Collective intelligence is the ability of a group to perform more effectively than any individual alone. Diversity among group members is a key condition for the emergence of collective intelligence, but maintaining diversity is challenging in the face of social pressure to imitate one’s peers. We investigate the role incentives play in maintaining useful diversity through an evolutionary game-theoretic model of collective prediction. We show that market-based incentive systems produce herding effects, reduce information available to the group and suppress collective intelligence. In response, we propose a new incentive scheme that rewards accurate minority predictions, and show that this produces optimal diversity and collective predictive accuracy. We conclude that real-world systems should reward those who have demonstrated accuracy when majority opinion has been in error.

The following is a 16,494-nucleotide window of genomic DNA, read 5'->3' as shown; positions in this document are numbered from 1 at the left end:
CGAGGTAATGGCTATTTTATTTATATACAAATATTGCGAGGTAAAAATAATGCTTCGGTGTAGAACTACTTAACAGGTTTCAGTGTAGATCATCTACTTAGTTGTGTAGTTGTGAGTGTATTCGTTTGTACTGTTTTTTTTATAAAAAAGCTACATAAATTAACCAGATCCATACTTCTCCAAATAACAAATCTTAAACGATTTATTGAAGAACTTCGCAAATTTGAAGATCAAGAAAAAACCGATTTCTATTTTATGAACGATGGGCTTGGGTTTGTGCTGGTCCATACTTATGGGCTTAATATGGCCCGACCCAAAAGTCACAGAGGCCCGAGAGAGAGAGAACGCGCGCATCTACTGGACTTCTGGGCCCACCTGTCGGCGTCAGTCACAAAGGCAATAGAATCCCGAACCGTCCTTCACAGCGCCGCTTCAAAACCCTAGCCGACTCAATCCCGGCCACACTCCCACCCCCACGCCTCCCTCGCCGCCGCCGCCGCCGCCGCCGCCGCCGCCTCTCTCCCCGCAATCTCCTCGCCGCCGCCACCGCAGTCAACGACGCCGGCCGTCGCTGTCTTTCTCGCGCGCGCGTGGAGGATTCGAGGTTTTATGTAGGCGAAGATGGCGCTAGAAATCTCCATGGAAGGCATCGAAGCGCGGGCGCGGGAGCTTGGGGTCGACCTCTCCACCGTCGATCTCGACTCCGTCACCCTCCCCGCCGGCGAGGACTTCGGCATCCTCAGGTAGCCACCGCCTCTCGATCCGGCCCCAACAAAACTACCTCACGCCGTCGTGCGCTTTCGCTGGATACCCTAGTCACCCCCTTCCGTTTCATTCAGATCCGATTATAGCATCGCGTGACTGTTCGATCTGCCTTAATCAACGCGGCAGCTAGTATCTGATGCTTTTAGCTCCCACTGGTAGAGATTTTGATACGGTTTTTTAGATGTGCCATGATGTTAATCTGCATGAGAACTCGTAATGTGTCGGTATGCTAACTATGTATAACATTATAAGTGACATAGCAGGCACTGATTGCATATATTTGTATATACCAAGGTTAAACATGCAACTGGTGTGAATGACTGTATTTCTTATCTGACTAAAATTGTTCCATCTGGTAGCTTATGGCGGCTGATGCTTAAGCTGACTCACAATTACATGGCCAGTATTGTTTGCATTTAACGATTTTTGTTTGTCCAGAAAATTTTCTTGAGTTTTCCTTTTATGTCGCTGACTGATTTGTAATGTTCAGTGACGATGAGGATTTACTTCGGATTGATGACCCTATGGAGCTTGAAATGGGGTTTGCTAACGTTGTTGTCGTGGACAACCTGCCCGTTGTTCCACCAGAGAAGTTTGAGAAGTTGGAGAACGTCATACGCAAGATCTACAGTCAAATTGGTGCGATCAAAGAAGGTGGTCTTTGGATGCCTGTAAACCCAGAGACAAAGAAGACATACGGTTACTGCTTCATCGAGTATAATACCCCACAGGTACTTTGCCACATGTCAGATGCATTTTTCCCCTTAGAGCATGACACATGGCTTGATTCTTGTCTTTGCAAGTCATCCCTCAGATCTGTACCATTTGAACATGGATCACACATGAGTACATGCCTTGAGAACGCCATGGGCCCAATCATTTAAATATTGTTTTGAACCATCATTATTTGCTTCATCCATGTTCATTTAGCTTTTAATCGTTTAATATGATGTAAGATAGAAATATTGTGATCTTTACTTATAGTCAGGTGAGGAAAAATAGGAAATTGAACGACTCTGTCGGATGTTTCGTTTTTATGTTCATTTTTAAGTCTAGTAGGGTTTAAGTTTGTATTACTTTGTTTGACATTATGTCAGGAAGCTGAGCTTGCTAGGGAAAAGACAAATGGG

Minorities report: optimal incentives for collective intelligence
Richard P. Mann, Dirk Helbing